The peace stole over her as she fed the ducks. Penni then sat on one of the benches under a large, shady tree when the bag was empty.
Leaning her head back, she closed her eyes, letting the shadows hit her eyelids. She stretched her hands, reaching out and letting the peace and tranquility invade her soul.
“I’ve never seen you sit still.”
“Go away.” Penni didn’t raise her eyelids. She had no intention of seeing Jackal’s face again.
She felt him sitting down next her on the bench.
“I’m not going away. I’ve been take caring of your ducks for weeks now; the least you could do is look at me.”
Penni snapped her head up. “Colton’s been taking care of them.”
“Colton did it until I got back in town. I’ve been doing it for the last three weeks.”
“I’m back now, so you won’t have to do it anymore.” Penni tried to sound grateful yet failed miserably. She waved him off with a shoo gesture.
Jackal shoved his hands into his pockets. “How’s Genny doing?”
With a disgruntled sigh, she answered, “Good. She moved in with one of the backup singers who needed a roommate.”
“I’m surprised you didn’t offer for her to move in with you.”
“I did. I think she wants a fresh start without being reminded of Treepoint every day. Shade said that Hennessy is back in Colt, Arkansas.”
“Yeah, he left the same day we did. The DEA and the Mexican police arrested those who orchestrated the attack on The Last Riders’ clubhouse. Viper said the Mexican authorities were relieved to bring the cartel up on charges and arrest them.” Jackal’s skeptical tone had her finally looking at him.
“You don’t believe them?”
“The cartel had too much power to have gone unnoticed for as long they did. They have to have someone in their pocket, shielding them.”
“At least they’re too busy now to give Hennessy anymore trouble.” Penni gazed at the lake, unable to look at him any longer.
“Lucky, Shade, and Cade are going to make sure there won’t be any chance of them escaping justice this time. They’re trying to get them extradited to the United States.”
“What about the Unjust Soldiers?”
“There aren’t any left.”
“I’m glad. I don’t like Hennessy, but he was trying to help out a friend. That, I can understand.”
“You’re going to give Hennessy a break and not me?”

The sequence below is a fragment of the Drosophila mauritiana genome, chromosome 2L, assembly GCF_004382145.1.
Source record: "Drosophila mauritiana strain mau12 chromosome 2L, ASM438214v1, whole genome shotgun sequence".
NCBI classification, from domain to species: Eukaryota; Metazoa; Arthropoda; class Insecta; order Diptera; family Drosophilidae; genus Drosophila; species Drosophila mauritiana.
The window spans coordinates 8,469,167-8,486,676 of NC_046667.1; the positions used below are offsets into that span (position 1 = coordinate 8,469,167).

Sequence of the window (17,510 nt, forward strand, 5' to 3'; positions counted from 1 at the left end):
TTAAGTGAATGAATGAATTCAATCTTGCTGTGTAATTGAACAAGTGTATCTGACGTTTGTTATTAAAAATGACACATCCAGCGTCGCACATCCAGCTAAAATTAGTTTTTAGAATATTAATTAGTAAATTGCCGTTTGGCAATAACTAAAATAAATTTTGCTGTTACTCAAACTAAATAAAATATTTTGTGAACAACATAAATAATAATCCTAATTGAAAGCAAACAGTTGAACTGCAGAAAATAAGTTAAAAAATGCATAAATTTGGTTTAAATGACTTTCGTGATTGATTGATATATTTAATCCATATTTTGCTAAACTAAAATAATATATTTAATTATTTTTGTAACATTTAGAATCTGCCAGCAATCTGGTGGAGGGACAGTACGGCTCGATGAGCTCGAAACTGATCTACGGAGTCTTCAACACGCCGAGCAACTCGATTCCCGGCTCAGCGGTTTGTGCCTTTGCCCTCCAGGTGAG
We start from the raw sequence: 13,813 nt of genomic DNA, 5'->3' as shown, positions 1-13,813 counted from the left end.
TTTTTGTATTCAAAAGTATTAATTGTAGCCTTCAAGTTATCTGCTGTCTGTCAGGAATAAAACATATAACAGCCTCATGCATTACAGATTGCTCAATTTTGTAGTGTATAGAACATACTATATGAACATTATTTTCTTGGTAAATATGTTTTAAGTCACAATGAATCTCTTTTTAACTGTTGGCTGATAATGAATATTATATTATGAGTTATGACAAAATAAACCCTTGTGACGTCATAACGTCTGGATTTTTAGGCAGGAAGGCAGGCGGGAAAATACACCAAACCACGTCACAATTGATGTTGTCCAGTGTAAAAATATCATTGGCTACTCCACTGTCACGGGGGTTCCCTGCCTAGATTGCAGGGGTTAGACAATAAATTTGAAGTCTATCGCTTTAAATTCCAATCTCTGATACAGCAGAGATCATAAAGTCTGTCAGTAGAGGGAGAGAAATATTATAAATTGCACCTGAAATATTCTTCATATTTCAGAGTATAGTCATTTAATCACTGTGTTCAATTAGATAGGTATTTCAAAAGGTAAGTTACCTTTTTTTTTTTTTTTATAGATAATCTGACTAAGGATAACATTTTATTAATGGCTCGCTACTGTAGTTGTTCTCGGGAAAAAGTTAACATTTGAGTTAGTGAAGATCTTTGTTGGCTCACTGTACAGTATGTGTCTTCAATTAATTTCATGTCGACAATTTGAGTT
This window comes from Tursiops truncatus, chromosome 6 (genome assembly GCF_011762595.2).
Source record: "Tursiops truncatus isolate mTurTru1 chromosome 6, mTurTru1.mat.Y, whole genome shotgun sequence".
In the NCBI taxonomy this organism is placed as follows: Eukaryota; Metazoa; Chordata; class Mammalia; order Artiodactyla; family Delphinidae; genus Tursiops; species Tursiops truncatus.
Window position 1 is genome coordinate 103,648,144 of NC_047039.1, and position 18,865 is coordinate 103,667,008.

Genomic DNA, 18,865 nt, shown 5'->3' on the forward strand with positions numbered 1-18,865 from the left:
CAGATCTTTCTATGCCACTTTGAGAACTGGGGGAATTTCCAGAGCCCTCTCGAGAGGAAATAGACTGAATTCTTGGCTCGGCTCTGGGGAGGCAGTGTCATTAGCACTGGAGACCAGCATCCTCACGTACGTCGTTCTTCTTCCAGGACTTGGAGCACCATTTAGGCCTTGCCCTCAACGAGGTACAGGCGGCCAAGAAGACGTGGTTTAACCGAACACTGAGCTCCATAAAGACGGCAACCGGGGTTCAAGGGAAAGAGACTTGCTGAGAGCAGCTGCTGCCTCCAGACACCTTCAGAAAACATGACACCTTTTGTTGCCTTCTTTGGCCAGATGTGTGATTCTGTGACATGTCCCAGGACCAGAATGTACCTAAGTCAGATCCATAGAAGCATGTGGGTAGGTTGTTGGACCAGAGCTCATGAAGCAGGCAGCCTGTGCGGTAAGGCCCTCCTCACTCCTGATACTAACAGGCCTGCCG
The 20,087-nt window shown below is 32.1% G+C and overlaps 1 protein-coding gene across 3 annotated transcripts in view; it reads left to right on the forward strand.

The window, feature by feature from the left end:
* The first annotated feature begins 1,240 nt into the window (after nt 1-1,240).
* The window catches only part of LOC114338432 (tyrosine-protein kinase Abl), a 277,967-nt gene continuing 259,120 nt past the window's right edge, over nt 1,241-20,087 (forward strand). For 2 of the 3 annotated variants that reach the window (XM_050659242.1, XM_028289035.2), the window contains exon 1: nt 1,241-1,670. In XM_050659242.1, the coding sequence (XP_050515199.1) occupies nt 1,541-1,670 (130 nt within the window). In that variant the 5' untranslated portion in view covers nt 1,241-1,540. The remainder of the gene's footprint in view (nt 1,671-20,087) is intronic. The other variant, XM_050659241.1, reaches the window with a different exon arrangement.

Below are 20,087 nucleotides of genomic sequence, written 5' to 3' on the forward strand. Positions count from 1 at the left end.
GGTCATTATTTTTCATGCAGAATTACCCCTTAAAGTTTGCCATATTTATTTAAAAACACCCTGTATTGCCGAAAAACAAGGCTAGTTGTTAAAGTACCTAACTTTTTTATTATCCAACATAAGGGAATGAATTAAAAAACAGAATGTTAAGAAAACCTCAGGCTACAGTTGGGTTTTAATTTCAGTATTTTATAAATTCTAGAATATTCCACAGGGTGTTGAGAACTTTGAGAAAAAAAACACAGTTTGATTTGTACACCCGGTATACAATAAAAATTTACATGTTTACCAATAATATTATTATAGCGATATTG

“I’m not going to talk about what happened.” Penni tightened her lips, forcing back the volatile words she wanted to spew at him.
“You’re not ready to talk about it yet?”
“No.” Penni jerked her gaze back to the lake.
A duck waddled to the edge of the water with her seven ducklings following her, popping into the water one after another.
“Why did you stick so many forks and spoons in the ground?” Jackal pointed at one of the utensils buried in the dirt.
“How did you know they were there?” Penni asked sharply.
“Busted my front tire on one.”
“That’s why,” she chided. “Motorcyclists and bicyclist ride on the grass. Two months ago, someone ran over and killed one of the baby ducks.”
“Oh. Why not just post ‘no riding on the grass’ signs?”
“Like that one?” Penni pointed at a sign on the wooden pole a few inches from them.
“I didn’t see it.”
His contrite expression had her thawing her frosty behavior toward him.
“Most people don’t. I tried to get them to post larger signs, but the HOA that established the lake doesn’t want to spoil the natural beauty of it. They only recently started putting cameras on the light poles and posted signs so people would know they were being watched. So having to make a bigger sign telling them to stay off the grass has them dragging their feet.”
“Why the cameras? Are people stealing the ducks to take them home?” Jackal joked.
“No. Someone is killing them. The last one was right before I left. They killed a swan. It was horrible. Swans mate for life. Its mate kept swimming around, calling for it.” Penni swallowed the painful lump in her throat at the memory of it.
“Damn. Which one?” Jackal asked, staring at the lake.
“Why? Are you going to tell him you’re sorry?” Penni barely held back her laughter.
“Don’t give me that crap. I know you know which one it is.”
Penni nodded toward a spot where a beautiful swan was gracefully gliding along the water not far from where they were sitting.
“See? I know you.”
Jackal’s complacency had her looking away, her smile dying.
“You don’t know me at all. You don’t know that I felt like an outsider in my own age group, that I couldn’t measure up to my mother’s expectations on how I should act. The only time I felt alive was when I was doing something that could have gotten me hurt.
“When Shade came to visit, he could make the emptiness go away. Then he would leave again, and it would start over. He used to take me to a park a couple of miles away from our home, and we would stare out at the lake.